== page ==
Having a rich background in different MVC frameworks, one thing that was always unclear was how to test controllers. I think the main reason it wasn’t obvious is because controllers had always been sort of a black magic element in frameworks. There were too many conventions on where on the file system controller should be located, what dependencies it should have knowledge of and those dependencies were always wired with the controller the hard way (view layer).
Environment like that assumes no easy way for controller testing, since you can’t instantiate a controller and some of its primary dependencies to test the interaction - you have to boot the whole framework and write functional tests.
Because of how complicated that process is, people usually don’t unit-test controllers, functional test is the maximum you can get, but usually you don’t get anything at all.
Symfony2 changes that completely.
Initially Symfony2 framework had only conventional controller loading approach. Controller instance still was very lightweight and was not required to extend some parent class in order to work. If your controllers implemented ContainerAware interface, you would have the DIC (dependency injection container) inserted using
ContainerAware::setContainer() method, which you could then use to access any service that you registered in DIC.
The proposed method of testing controllers at the time was a black box testing approach, where you test full requests to your application and assert their output like so:
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Although this method is easy to read and understand, there are a couple of drawbacks:
- To execute the test, we need to bootstrap the Kernel
- This test can only assert response body, which makes it fragile to design changes
- As a result of all of the above, it runs much slower and does much more than it needs to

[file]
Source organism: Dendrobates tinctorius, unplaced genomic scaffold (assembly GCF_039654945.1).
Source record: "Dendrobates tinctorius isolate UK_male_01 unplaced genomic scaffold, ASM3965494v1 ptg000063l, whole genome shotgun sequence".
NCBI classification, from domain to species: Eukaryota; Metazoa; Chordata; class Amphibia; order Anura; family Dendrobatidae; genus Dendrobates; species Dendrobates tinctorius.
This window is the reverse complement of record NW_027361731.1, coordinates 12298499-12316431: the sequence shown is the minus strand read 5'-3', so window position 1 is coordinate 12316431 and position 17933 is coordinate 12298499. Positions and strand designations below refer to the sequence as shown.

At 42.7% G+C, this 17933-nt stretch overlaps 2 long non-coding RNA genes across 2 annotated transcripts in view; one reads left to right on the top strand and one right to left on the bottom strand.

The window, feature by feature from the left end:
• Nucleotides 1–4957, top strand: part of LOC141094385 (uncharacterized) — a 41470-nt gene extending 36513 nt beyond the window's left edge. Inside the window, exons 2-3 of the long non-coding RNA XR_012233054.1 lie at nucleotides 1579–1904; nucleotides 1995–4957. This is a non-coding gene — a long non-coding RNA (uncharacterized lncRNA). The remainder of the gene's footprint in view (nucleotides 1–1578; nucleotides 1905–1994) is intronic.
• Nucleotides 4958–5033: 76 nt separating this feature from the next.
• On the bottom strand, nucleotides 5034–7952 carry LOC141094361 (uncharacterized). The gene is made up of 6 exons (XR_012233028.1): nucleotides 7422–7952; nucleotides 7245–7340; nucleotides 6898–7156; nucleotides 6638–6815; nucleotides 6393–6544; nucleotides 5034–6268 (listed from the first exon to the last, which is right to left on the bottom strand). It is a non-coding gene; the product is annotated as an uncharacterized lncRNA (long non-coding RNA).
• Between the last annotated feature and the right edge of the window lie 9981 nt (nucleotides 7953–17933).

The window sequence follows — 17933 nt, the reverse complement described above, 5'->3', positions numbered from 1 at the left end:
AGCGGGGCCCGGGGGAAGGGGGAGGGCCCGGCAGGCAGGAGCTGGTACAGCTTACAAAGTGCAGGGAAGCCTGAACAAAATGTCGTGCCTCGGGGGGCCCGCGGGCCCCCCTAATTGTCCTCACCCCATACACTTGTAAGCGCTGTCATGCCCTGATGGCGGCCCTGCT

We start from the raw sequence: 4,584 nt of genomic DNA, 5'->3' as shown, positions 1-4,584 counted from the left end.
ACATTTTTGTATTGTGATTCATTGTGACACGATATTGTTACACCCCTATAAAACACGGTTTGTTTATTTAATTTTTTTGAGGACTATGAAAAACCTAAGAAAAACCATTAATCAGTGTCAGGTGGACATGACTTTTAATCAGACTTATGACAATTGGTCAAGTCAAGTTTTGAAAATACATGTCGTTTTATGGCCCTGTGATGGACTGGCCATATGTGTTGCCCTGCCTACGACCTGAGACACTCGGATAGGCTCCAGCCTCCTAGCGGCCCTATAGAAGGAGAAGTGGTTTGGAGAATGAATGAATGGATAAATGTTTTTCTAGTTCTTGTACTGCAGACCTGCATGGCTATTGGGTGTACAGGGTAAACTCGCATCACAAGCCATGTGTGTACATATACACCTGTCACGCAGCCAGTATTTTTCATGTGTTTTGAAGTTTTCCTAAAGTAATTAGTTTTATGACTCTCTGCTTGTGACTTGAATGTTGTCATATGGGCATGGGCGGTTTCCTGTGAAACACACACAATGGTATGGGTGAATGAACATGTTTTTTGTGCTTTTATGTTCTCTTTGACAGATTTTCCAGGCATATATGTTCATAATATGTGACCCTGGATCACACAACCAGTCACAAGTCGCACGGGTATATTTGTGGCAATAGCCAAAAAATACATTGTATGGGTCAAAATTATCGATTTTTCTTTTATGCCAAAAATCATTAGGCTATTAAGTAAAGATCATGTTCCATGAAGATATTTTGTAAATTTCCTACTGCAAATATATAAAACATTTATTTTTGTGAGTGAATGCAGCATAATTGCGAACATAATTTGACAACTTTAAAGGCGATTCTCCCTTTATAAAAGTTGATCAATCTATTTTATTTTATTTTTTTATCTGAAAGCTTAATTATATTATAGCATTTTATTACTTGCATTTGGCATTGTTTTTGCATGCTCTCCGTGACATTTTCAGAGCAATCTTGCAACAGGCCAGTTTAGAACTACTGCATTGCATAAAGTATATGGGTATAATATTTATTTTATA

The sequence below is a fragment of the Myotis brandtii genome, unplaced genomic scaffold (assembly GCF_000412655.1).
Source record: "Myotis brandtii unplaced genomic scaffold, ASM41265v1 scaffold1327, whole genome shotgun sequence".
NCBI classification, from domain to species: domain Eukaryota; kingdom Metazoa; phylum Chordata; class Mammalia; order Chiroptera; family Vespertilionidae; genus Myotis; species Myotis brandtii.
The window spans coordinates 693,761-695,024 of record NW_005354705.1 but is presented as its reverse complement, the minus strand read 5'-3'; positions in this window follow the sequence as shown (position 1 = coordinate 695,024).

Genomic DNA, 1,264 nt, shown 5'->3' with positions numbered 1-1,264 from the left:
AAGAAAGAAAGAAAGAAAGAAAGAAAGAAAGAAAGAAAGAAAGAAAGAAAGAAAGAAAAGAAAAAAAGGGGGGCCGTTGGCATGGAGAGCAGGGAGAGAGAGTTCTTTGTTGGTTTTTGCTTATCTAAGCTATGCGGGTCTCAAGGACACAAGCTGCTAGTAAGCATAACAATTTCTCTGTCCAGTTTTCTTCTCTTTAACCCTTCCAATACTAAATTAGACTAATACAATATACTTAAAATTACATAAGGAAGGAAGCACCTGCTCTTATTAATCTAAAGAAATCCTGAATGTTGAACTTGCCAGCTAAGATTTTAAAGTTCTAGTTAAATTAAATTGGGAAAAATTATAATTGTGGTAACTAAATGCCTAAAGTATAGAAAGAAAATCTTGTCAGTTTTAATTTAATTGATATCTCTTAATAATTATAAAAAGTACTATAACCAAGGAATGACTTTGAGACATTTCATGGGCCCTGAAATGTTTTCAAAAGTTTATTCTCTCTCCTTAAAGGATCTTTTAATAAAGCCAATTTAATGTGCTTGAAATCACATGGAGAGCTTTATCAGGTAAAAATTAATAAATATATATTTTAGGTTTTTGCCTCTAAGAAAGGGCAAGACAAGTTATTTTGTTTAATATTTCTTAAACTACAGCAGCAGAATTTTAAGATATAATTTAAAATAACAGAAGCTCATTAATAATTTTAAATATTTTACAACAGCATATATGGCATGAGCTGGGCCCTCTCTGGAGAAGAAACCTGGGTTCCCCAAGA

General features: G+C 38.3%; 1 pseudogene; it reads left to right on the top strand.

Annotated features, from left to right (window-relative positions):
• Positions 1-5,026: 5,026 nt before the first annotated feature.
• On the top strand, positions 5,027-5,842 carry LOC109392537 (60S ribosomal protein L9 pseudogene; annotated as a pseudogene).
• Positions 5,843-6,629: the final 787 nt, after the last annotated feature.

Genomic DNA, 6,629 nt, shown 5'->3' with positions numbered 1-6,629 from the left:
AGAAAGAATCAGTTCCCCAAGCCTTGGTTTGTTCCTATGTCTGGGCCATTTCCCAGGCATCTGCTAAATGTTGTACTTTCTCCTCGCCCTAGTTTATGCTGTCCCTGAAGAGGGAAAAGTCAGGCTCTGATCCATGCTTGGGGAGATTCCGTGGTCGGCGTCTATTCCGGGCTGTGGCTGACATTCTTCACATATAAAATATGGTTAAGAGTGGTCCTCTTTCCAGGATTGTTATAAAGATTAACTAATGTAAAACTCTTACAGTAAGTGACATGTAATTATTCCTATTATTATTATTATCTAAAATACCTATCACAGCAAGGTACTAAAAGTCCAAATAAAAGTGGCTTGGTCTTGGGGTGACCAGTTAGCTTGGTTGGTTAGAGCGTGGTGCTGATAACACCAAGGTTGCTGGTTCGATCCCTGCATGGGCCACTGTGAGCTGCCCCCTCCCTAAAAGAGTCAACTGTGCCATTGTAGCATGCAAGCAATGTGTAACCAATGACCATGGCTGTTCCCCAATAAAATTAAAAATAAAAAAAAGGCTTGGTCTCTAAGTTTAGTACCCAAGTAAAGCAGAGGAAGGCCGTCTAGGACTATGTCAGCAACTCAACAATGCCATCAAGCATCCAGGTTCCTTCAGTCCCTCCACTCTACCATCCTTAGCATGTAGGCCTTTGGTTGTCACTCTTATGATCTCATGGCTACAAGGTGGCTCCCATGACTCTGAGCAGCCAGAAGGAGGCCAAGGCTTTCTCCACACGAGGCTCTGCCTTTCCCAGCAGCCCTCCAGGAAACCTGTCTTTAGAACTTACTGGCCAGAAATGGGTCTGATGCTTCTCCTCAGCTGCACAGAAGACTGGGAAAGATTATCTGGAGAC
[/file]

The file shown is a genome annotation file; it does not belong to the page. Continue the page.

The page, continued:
In ideal world, I would want to test controller interaction with other services in my application, like so:
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note Controller is just a POPO (plain old PHP object) without any base class that it needs to extend. Symfony2 doesn’t need anything but the class itself for controller to work.
Well, the good news is that Symfony2 allows that. Now all your controllers can be services. The old, conventional approach is still supported and is irreplaceable for small application controllers, with no need for unit-testing.
To make the above example controller correctly interact with Symfony2 and work as expected, we need the following.
Create controller class:
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Create DIC configuration, using the following xml:
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Create routing configuration:
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note in the above example, we used service_id:action instead of the regular
BundleBundle:Controller:action (without the “Action” suffix)
After all of the above is done, we need to inform Symfony2 of our services. To avoid creating a new Dependency Injection extension and creating configuration file entry, we can register our services directly:
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note the above technique was originally invented by Kris Wallsmith in a project we were working on at OpenSky.
Now you’re ready to go. You need to include your bundle level routing file in the application level routing configuration, create the Index directory. The final file structure should look something like this:
Company | - ApplicationBundle | | - Controller | | | - IndexController.php | | - Resources | | | - config | | | | - controller_routing.xml | | | | - controllers.xml | | | - views | | | | - Index | | | | | - index.php | | - ApplicationBundle.php
After all the above steps are completed, you can try it from the browser, by going to: